Paul D'Souza had been trying to contact two prospective clients for more than a week and had all but given up. Then one day over lunch, he felt a sudden urge to try again. "I got the phone numbers, one in Milpitas, California, and the other in New York City, and called these people. They were both in, and ready and willing to talk," says the vice president and partner of Health Innovations, a 15-person health-care consulting firm in Santa Cruz, California.
What may sound like a lucky break is much more to D'Souza, who is a longtime student of the Chinese philosophical system called Taoism. Says D'Souza, "What I call the Tao--intuition or what have you--told me to call these people."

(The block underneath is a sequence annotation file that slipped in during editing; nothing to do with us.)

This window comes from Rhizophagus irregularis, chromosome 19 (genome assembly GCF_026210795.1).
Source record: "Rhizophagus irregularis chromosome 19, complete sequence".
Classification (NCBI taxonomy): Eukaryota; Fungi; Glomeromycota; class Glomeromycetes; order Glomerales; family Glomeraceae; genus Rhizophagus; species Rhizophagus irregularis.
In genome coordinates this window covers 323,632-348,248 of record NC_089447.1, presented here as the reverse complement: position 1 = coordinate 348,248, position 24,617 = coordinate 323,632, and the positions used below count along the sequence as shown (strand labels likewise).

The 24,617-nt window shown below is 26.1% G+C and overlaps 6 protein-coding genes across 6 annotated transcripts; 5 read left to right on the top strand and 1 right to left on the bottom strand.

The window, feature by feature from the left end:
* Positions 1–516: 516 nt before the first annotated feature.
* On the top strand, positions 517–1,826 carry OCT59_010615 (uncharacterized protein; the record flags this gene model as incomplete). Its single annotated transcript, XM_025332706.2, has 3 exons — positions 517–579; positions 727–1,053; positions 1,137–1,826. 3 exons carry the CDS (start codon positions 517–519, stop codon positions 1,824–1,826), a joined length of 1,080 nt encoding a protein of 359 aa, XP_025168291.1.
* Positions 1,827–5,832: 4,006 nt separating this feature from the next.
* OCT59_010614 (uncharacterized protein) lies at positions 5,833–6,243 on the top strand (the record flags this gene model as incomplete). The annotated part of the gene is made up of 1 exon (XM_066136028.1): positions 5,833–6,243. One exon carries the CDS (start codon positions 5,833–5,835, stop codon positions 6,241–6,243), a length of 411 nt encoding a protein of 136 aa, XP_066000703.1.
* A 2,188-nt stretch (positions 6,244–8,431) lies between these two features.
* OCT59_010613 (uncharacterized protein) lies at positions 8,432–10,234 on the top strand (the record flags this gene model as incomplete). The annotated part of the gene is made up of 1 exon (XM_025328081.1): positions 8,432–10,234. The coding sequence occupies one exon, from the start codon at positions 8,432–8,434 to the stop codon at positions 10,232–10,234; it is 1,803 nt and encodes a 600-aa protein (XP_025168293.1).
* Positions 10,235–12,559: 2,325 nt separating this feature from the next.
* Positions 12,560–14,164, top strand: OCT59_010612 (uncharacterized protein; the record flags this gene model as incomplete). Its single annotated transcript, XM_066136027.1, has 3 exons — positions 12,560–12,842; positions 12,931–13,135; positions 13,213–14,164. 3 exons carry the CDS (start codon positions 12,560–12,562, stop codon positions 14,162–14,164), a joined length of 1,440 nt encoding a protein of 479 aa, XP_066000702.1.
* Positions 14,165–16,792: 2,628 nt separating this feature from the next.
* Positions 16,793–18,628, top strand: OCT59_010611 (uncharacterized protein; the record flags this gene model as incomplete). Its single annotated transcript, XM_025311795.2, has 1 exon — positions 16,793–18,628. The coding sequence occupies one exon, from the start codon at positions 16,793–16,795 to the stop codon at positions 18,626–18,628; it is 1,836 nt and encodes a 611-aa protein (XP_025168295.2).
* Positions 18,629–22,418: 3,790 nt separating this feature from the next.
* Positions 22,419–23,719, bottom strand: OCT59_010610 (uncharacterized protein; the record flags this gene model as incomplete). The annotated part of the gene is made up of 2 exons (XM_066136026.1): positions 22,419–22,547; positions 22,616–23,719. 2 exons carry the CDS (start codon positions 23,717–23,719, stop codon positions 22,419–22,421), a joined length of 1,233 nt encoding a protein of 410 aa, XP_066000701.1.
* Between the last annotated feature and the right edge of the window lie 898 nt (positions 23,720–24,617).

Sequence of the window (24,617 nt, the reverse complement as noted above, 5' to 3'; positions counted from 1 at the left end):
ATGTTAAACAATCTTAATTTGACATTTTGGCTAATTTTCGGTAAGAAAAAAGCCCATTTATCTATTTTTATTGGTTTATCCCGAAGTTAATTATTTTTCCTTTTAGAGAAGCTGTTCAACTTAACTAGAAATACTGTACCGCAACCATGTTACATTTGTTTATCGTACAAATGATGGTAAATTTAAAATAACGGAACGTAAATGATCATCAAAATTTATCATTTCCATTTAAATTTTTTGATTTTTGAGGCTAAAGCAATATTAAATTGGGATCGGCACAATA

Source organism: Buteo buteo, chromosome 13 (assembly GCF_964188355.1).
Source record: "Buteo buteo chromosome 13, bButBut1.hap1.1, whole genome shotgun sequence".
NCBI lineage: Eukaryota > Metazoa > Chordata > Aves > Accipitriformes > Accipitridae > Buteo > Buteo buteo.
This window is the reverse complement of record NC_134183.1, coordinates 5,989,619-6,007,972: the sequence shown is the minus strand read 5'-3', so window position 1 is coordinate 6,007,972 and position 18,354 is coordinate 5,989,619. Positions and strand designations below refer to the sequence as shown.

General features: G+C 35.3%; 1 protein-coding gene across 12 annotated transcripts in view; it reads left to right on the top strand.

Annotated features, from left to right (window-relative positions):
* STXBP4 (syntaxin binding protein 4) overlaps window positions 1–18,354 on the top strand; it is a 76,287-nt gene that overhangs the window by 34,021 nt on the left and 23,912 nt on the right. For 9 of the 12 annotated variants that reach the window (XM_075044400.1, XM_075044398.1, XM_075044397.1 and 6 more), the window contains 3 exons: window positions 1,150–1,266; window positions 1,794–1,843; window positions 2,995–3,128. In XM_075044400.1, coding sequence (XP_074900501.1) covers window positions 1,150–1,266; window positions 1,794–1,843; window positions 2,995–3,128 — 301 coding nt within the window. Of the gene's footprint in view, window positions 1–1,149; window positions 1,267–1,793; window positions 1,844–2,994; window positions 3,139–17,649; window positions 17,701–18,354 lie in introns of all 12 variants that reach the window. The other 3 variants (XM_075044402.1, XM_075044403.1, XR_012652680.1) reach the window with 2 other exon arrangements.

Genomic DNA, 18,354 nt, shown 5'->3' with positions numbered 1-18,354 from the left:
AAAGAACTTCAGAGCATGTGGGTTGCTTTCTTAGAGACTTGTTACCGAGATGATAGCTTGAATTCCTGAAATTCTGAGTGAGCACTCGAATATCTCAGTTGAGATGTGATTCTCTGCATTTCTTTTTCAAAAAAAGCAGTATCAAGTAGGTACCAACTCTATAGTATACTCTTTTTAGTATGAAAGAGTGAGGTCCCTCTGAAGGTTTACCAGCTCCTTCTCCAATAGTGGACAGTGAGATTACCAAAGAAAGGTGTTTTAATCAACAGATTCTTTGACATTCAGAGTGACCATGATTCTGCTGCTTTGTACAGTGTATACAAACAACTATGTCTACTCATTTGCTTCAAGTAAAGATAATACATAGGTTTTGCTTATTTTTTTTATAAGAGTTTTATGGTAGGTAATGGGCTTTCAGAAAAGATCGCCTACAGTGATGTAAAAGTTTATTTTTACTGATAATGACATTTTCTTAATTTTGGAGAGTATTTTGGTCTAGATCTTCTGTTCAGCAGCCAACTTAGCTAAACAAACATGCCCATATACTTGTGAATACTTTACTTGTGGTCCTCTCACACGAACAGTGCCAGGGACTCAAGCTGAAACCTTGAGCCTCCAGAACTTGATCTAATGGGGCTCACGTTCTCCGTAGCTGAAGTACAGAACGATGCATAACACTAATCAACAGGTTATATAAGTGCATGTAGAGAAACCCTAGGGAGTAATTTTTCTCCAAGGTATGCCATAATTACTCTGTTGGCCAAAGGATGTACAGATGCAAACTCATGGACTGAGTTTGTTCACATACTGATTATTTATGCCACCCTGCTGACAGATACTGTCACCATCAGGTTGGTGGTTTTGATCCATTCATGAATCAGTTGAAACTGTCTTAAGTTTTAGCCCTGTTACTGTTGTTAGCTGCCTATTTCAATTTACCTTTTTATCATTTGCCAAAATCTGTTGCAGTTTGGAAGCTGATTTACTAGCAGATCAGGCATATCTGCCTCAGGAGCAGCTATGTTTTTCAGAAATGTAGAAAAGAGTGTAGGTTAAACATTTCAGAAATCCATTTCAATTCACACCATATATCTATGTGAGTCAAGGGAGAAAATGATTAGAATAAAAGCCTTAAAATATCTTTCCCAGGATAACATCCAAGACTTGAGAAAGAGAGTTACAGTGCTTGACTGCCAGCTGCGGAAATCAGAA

The Tao (pronounced "dow") has been talking to a lot of businesspeople, even encouraging them to write books on applying its principles to management, negotiation, leadership, organization and even sales. As part of what seems like a renaissance of spiritual concerns about work, Taoism stands out as one of the oldest and most widely applied.